Holding out billions of dollars as a potential windfall, the Obama administration is persuading state after state to rewrite education laws to open the door to more charter schools and expand the use of student test scores for judging teachers.
That aggressive use of economic stimulus money by Education Secretary Arne Duncan is provoking heated debates over the uses of standardized testing and the proper federal role in education, issues that flared frequently during President George W. Bush’s enforcement of his signature education law, called No Child Left Behind.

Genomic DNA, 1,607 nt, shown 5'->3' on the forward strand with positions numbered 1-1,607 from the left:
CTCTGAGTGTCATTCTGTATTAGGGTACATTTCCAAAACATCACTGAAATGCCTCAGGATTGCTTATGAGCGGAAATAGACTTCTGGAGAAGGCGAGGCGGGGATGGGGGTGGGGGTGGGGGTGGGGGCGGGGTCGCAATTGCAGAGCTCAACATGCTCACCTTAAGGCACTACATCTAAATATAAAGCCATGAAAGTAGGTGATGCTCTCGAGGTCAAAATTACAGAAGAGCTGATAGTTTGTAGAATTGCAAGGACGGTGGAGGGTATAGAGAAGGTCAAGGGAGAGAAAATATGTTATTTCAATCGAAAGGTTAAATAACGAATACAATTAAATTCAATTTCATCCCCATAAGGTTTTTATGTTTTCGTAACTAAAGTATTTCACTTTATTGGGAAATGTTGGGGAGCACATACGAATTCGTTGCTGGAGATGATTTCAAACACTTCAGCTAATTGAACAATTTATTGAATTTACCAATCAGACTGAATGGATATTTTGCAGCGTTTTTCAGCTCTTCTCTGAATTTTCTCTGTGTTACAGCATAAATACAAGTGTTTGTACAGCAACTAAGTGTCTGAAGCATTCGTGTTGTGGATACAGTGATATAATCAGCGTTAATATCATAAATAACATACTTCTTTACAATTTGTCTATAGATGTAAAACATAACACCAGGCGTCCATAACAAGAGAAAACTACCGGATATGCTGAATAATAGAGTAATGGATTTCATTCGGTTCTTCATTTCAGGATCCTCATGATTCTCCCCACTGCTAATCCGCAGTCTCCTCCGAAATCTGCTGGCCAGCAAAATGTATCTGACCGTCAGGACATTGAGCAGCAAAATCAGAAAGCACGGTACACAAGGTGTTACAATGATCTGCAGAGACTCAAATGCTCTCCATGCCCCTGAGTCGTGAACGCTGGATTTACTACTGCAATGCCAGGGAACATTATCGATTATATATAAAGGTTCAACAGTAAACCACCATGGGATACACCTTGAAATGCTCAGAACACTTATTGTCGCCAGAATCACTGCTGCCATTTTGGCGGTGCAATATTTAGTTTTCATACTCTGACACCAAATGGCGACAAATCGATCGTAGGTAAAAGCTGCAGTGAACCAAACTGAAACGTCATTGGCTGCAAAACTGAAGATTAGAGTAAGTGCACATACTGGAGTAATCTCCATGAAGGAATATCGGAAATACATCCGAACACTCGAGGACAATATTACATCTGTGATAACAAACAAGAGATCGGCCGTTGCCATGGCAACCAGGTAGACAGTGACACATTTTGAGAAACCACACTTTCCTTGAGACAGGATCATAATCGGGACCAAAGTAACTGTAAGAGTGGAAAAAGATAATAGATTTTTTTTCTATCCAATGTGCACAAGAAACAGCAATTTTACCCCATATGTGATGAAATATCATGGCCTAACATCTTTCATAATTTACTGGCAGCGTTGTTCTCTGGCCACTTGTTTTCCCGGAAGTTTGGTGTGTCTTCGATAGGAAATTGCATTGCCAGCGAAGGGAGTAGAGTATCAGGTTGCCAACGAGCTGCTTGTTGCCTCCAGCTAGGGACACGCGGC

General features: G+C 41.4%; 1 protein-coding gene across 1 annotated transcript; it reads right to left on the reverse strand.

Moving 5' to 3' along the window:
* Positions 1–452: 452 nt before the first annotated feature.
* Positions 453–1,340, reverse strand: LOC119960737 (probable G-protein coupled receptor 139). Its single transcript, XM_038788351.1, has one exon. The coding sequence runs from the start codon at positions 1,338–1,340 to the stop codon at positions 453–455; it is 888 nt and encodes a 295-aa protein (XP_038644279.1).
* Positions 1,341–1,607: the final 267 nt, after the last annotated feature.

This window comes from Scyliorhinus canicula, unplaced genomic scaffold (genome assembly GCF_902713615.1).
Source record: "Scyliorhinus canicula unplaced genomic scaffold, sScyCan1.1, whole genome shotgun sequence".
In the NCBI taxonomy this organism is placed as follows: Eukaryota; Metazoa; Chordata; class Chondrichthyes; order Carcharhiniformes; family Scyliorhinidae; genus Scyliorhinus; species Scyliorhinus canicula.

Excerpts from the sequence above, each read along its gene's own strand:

This illustrates perfectly the pitfalls of both the stimulus and of federal involvement in education. The stimulus gives the federal government new opportunities to intervene in state policies. The federalization of education that No Child Left behind engendered means that variety and experimentation at the state level will be far less common.
Advocates of charters and testing might believe the current federal interventions are a good thing. But they should remember that no administration lasts forever. So, the same control that they like today can be used for purposes they will oppose in future.
My own assessment on the specifics is that charters are fine as far as they go; they increase competition to some degree. Testing undoubtedly makes sense in some instances, but its benefits have been vastly oversold.